What is the role of lab tests in the workup of hemophilia C (deficiency of factor XI)?

Updated: Dec 18, 2020
  • Author: Vineeta Gupta, MD, DNB, MAMS, FRCPCH, FUICC; Chief Editor: Hassan M Yaish, MD  more...
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Answer

Laboratory studies for suspected hemophilia C should include the following:

  • Complete blood count (CBC)

  • Measurement of factor XI levels

  • Measurement of factor VIII and von Willebrand factor.

  • Prothrombin time (PT), aPTT, and thrombin time (TT) (usually performed before the measurement of factors)

With regard to the last item, the aPTT is usually prolonged in factor XI deficiency (but depends on the sensitivity of the reagent and test system--partial deficiency can be missed), whereas the PT and TT are normal.

A specific assay for factor XI activity is necessary to confirm the diagnosis. Assays of other clotting factors and platelet function may be needed to exclude a combined hereditary deficiency of factor XI and other factors. In terms of predicting bleeding tendency, findings show that the aPTT test measures factor XI activation via the contact system, which is not the relevant physiologic pathway. Research demonstrates that the thrombin generation test, under conditions of low tissue factor and with inhibition of contact factors, may give a better indication of the risk of bleeding than the specific factor XI activity assay based on the aPTT. However, this is a research test and not widely available. [16]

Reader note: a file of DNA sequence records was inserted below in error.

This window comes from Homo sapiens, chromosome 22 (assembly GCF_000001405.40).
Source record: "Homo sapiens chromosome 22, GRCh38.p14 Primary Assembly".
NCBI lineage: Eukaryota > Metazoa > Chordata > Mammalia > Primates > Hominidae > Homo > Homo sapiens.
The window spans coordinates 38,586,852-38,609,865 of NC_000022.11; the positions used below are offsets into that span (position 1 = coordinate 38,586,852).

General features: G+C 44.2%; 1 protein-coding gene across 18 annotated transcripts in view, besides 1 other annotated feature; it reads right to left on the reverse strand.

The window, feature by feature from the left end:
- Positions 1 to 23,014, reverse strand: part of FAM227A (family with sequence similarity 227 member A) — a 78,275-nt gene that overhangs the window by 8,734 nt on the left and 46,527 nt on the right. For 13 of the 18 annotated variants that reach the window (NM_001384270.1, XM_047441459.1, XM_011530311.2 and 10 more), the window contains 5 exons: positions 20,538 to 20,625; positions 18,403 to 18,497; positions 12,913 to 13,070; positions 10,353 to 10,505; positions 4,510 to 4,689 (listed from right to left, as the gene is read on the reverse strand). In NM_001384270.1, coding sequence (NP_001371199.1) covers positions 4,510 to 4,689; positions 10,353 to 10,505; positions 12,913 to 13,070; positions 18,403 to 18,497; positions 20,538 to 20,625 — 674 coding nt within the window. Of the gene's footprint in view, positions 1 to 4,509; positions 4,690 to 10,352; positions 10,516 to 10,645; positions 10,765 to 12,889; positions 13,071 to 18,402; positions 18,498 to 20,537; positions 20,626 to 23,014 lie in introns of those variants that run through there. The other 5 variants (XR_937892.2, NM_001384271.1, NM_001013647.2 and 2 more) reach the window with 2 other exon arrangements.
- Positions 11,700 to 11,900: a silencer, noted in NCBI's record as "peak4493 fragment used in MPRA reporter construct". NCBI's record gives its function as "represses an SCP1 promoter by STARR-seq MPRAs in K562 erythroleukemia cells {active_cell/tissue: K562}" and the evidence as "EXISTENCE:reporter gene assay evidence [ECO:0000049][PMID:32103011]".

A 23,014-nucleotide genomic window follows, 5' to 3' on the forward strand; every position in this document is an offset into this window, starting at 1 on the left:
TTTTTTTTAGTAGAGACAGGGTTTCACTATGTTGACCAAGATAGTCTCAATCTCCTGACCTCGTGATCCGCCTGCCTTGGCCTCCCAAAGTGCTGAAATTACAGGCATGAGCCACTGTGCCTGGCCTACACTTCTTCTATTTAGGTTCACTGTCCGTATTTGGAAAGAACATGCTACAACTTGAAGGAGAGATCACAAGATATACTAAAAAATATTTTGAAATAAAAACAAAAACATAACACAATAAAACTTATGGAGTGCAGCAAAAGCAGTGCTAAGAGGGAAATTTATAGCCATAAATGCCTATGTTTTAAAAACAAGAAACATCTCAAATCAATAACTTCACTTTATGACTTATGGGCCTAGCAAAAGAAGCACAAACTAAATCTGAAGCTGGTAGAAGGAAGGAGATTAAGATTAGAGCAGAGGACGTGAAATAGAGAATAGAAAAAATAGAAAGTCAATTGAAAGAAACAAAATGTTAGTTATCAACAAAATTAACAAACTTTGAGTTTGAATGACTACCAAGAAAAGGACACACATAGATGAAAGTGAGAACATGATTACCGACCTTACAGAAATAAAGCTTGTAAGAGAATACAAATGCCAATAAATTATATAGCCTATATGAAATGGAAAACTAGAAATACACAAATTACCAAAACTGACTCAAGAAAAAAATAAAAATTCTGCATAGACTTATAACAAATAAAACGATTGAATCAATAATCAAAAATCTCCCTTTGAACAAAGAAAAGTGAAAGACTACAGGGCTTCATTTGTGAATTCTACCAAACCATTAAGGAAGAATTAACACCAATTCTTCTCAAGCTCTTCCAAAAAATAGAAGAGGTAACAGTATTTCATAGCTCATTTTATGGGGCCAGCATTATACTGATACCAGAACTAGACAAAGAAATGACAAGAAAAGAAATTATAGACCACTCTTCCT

A study by Gidley et al indicated that bleeding risk in patients with severe or partial factor XI deficiency can be assessed by using turbidity assays to reveal decreased clot formation and reduced fibrinolysis resistance in corn trypsin inhibitor–treated platelet-poor plasma. [17]


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